6/17/2017

1890s 1-Row Diatonic Accordion





When is $15 too much to spend on an old button-box? Often! This time! Always! My friend Tom Steventon (avid antique dealer, record hoarder/collector, and picker) spotted this and brought it down to the store. I buy all sorts of odds-and-ends instruments from him, but knowing how I'd foresworn accordion repair in the past, I was preparing to tell him, "no thanks!" Any button-box this old is bound to be a nightmare (of sorts) to get in order.

Take the soundclip above with a grain of salt -- I'd de-leaked the bellows for the most part, repaired the wooden bits and functionality to the keys and stops, made sure none of the reeds were sticking too bad, checked the leather valves (which stop opposite reed movement when the push/pull of the bellows changes), and generally tidied-it-up. Still, to get this working perfectly means tuning all the reeds which I am not going to do because, you know -- it's a $15, one-foot-in-the-grave, brass-reed accordion! Right now it's playing well enough to amuse me on the porch for a few minutes.

I did all this silly work after-hours because I simply cannot resist struggles that "don't cost a thing!" -- except 2 hours of my dwindling time in 20 minutes while pasta's cooking and 30 minutes while a documentary of Some Chef's Life is amazing us with skill, bravado, and chocolate-dipped-ants. We have some friends who call any abstract, public, massive, ugly sculpture by the title, "Man's Struggle." Something like this might as well be plopped in the Louvre and titled the same.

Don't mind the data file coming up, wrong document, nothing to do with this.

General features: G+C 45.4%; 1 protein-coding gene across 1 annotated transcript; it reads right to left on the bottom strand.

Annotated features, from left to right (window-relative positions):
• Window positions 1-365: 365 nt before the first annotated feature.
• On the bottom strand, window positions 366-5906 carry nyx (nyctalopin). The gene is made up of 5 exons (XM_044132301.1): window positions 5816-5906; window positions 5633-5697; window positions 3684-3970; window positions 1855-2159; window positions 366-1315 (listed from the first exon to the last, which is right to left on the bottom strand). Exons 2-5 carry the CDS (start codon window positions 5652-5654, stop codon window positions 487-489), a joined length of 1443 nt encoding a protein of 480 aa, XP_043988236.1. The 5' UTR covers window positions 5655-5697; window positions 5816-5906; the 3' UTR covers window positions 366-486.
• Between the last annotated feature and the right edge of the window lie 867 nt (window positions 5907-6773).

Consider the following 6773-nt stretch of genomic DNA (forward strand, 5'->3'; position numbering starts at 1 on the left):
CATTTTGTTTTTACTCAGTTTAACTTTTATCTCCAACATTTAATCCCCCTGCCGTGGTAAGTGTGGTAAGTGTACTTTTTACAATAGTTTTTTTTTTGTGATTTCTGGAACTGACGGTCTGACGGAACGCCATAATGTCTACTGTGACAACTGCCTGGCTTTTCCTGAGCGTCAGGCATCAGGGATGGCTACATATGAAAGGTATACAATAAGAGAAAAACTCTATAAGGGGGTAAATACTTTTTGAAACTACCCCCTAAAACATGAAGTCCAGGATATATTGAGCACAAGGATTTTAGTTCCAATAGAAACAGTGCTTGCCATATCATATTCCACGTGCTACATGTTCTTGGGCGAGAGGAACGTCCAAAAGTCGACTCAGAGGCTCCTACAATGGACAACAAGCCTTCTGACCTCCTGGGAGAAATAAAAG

The buttons were missing -- so chopped dowels glued in their place work for now. I'll put some sort of pads on them later. Maybe felt dots...!


My new duct-taped bellows "repairs" replace peeling old repairs.


The beetle on the stop-pull is what caught my friend's attention -- how about that? The second "stop" is missing and so I removed the adjuster inside so it wouldn't fall and cover the reeds.


The new strap material is, I think, from Ecuador. I used to tie my charango up with it (to a tree, maybe, where charangos should be left to ponder on their sins).

Who made this button-box? Who knows! I imagine it's German and dates anywhere from 1880-1900. It had some funny trumpet-looking cone/bells sticking out all over the front of it, though many were missing and I simply removed them.


So -- there you have it! It's not proud but it does make sound and greatly amuses our youngest. Whenever I play a diatonic she yells, "play me more, Daddy!"

5 comments:

Brad Smith said...

We're those wired trumpet-looking things for amplification? Sounds prett6 good.

Joe Schenkman said...

Wow! After playing this in your shop today, I ran across it on a tumblr feed, by the name of bushdog. I've told you about his source...maybe in Japan, that frequently reblogs your stuff, purely for aesthetic reasons. Anyway, it was weird and cool to recognize this right away from the pics Bushdog posted!

Jake Wildwood said...

Brad: They were mostly for looks as the holes they came out of in the front were backed by paper behind! I think they realized that they were just massive air-leaks and thus pointless.

Jake Wildwood said...

Joe: Funny. :D

Brad Smith said...

Next time I'll see if I can make even more typos.